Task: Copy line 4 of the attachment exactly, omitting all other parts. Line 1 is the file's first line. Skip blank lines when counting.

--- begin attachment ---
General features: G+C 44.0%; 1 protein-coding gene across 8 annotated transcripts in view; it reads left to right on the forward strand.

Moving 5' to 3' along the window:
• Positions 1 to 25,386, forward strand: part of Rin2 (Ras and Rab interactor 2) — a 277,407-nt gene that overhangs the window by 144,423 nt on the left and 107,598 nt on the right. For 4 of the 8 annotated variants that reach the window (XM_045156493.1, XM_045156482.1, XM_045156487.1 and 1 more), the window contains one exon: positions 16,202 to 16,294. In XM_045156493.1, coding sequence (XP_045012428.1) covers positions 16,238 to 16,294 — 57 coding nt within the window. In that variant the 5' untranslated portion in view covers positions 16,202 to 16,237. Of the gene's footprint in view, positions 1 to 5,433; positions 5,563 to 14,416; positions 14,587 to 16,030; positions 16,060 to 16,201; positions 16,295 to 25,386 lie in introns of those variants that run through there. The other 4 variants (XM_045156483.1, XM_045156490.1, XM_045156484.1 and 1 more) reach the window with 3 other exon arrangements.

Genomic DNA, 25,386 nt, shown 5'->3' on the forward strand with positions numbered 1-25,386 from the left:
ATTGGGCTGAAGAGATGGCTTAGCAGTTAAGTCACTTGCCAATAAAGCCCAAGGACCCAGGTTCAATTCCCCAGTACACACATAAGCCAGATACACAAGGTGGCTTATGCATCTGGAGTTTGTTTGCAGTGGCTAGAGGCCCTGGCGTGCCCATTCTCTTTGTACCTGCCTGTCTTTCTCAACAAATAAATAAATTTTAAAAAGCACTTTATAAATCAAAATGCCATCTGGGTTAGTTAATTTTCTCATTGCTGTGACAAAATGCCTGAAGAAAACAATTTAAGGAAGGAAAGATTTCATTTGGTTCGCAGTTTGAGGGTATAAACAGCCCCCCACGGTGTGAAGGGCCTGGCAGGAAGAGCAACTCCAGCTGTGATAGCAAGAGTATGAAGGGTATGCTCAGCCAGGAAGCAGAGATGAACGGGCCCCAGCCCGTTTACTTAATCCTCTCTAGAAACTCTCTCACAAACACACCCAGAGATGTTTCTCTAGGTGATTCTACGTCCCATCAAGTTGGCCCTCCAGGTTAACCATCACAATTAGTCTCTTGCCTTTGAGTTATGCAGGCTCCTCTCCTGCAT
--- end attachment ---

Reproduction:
Genomic DNA, 25,386 nt, shown 5'->3' on the forward strand with positions numbered 1-25,386 from the left: